China's state regulators also out in force
BEIJING — Hollywood bizzers were out in force at the 3rd Beijing Film Festival this weekend, with everyone discussing how to foster greater innovation in China while making the world’s second biggest market more accessible to overseas interests.
Lucasfilm topper Kathleen Kennedy gave a keynote address offering insights into the two deals she signed in China’s ancient capital.
She elaborated on Disney’s plans to work with the Chinese Ministry of Culture’s animation wing and webco Tencent to develop a research group to help boost the local toon industry. “The goal … is to deliver original content,” she said, with a focus on developing characters that will work in Asian markets.
Last week Industrial Light & Magic signed an expanded deal with local f/x company Base FX for cutting-edge effects for three upcoming installments of “Star Wars.”
She also revealed that Disney had pledged $1 million to the relief fund for Saturday’s devastating Sichuan earthquake.
Keanu Reeves unspooled a trailer for his directorial debut, “Man of Tai Chi.” With production credits including China Film Group, Wanda Group, Village Roadshow Pictures and Universal, the pic has true Hollywood-China credentials.
Reeves also featured at the Sino-Foreign film co-production forum, alongside a host of luminaries, a roll-call of which gives a flavor of how the fest works. It has been flexing its international muscle, but on the Chinese side there is a strong state and regulatory element.
At the forum was French helmer Luc Besson, Fox Intl. co-prexy Paul Hanneman, Hong Kong helmer Peter Chan and Zhong Lifang from Galloping Horse.
There was a signing ceremony for Sino-French epic “Wolf Totem,” which will be helmed by Jean-Jacques Annaud, who appears to have been rehabilitated after angering Beijing for making the Dalai Lama-friendly Brad Pitt-starrer, “Seven Years in Tibet.”
Also in attendance was Zhang Hongsen, director-general of the Film Bureau and of the powerful new media regulator, the General Administration of Press, Publication, Radio, Film and Television of China plus deputy minister of the latter org, Zhang Pimin.
Vice Mayor of Beijing, Lu Wei, who is a senior figure in the Communist Party in Beijing and director of the city’s publicity committee was also there, as was Han Sanping, head of the China Film Group.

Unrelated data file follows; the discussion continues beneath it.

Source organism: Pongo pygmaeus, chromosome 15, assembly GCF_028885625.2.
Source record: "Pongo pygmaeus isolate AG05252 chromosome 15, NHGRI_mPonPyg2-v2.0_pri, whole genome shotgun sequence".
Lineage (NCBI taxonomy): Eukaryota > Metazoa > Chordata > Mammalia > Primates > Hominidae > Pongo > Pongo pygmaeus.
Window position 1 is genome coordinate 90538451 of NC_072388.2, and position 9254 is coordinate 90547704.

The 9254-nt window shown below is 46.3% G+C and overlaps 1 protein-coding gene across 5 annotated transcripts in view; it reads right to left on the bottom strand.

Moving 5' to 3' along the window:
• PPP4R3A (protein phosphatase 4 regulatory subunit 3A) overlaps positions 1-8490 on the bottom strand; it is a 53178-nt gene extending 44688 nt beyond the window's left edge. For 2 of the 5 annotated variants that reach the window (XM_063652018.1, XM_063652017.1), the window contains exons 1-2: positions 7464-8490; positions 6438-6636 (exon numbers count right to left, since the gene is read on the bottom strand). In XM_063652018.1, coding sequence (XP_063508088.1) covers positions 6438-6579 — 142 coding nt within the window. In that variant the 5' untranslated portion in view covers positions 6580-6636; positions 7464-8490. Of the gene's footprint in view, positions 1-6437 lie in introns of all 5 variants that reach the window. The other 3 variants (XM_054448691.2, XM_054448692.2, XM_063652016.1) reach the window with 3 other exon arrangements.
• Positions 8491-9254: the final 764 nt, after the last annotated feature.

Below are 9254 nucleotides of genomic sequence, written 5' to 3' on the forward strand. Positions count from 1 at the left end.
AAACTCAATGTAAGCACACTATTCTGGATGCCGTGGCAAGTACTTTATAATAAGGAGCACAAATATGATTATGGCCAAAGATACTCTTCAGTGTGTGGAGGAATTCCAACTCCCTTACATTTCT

The growing China-Hollywood relationship is probably the most exciting in the world of cinema right now, and co-productions are a great way to cement links, but like any marriage, it needs tending if it is to thrive.
That was the message from a panel at the city’s trendy Capital M eatery, featuring Orb Media topper Peter Shiao, Max Michael of United Talent Agency and Shan Dongbing of Le Vision Pictures (chaired by Variety’s Clifford Coonan).
“There is no greater place to be in the film world today than here, at the heart of the China-Hollywood relationship,” said Shiao, who has been a longtime proponent of closer links.
He said the relationship was happening not at some distant point in the future, but right now.
Asked what could be done to improve co-operation, Max Michael put it succinctly: “Where there is money, there is co-operation.”
Shiao is putting his money where his mouth is. His L.A. and China-based Orb Media Group signed a deal with Chinese production-distribution company Le Vision Pictures to produce a transmedia franchise, which will see a range of cross-platform projects.
The first project to be produced, financed, marketed and distributed through the new joint venture will be the $40 million-budget ”The Legend of 18,” a new fantasy-action franchise slated for a late 2013 launch.
“As the China-Hollywood partnership keeps growing, now is a great time to bring something truly transformational like transmedia storytelling into the mix,” he said.
“Legend of 18” will play out over movie, TV and wireless screens worldwide, he said, adding that specifics will be revealed later this year.
Le Vision Pictures CEO Zhang Zhao said: “The rapid rise of China’s entertainment industry means not only the addition of a new, highly dynamic market to the global stage but also the opportunity to innovate on a historic scale.”
Other tie-ins between the U.S. and China included the formation of a joint program between the USC School of Cinematic Arts in Los Angeles and the Beijing Film Academy.
The China-U.S. Intl. Masters Classes and Industry Summits in Cinematic Arts, or the Master Project, has been initiated by Naga Film, a Beijing-based media company headed by Mike Hsu.
A joint agreement is due to be signed at Naga’s HQ in Beijing on Monday and will include presentations by helmer John Woo, filmmaker Peter Pau, China Film’s Han and director of 20th Century Fox Intl. Joseph Liao. Elizabeth Daley, dean of USC’s School of Cinematic Arts, was in town to officiate.
The first Master Class Summit will begin in June and will engage industry masters and professionals of both countries to consult and converse.
The eight-day fest wraps on Tuesday.